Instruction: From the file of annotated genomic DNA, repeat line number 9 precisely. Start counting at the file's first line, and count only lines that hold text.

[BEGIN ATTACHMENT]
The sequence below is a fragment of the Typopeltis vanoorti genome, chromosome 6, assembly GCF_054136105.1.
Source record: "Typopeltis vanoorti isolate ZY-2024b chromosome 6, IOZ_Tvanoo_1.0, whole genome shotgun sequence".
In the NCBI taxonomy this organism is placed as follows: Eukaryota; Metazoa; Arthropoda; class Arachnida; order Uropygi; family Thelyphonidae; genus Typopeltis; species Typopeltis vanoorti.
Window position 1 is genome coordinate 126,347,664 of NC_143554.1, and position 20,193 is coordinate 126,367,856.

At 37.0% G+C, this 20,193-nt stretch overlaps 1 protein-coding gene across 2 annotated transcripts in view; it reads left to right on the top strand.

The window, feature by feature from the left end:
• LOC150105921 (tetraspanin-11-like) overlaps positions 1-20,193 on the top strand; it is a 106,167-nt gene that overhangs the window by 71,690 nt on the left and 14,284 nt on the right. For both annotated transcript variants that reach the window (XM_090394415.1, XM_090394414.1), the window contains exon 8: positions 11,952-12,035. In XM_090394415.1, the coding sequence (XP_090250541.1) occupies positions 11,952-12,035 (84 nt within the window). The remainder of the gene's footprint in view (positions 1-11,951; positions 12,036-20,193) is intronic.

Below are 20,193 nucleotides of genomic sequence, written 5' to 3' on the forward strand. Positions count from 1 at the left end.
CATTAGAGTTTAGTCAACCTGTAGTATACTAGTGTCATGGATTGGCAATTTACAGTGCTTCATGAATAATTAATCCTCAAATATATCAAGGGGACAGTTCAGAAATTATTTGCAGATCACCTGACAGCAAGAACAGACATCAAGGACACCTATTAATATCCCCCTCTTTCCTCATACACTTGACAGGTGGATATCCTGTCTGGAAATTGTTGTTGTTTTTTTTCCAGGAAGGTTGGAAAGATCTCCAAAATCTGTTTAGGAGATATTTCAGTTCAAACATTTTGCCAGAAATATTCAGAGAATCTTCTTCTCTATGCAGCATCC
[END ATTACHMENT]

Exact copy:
CATTAGAGTTTAGTCAACCTGTAGTATACTAGTGTCATGGATTGGCAATTTACAGTGCTTCATGAATAATTAATCCTCAAATATATCAAGGGGACAGTTCAGAAATTATTTGCAGATCACCTGACAGCAAGAACAGACATCAAGGACACCTATTAATATCCCCCTCTTTCCTCATACACTTGACAGGTGGATATCCTGTCTGGAAATTGTTGTTGTTTTTTTTCCAGGAAGGTTGGAAAGATCTCCAAAATCTGTTTAGGAGATATTTCAGTTCAAACATTTTGCCAGAAATATTCAGAGAATCTTCTTCTCTATGCAGCATCC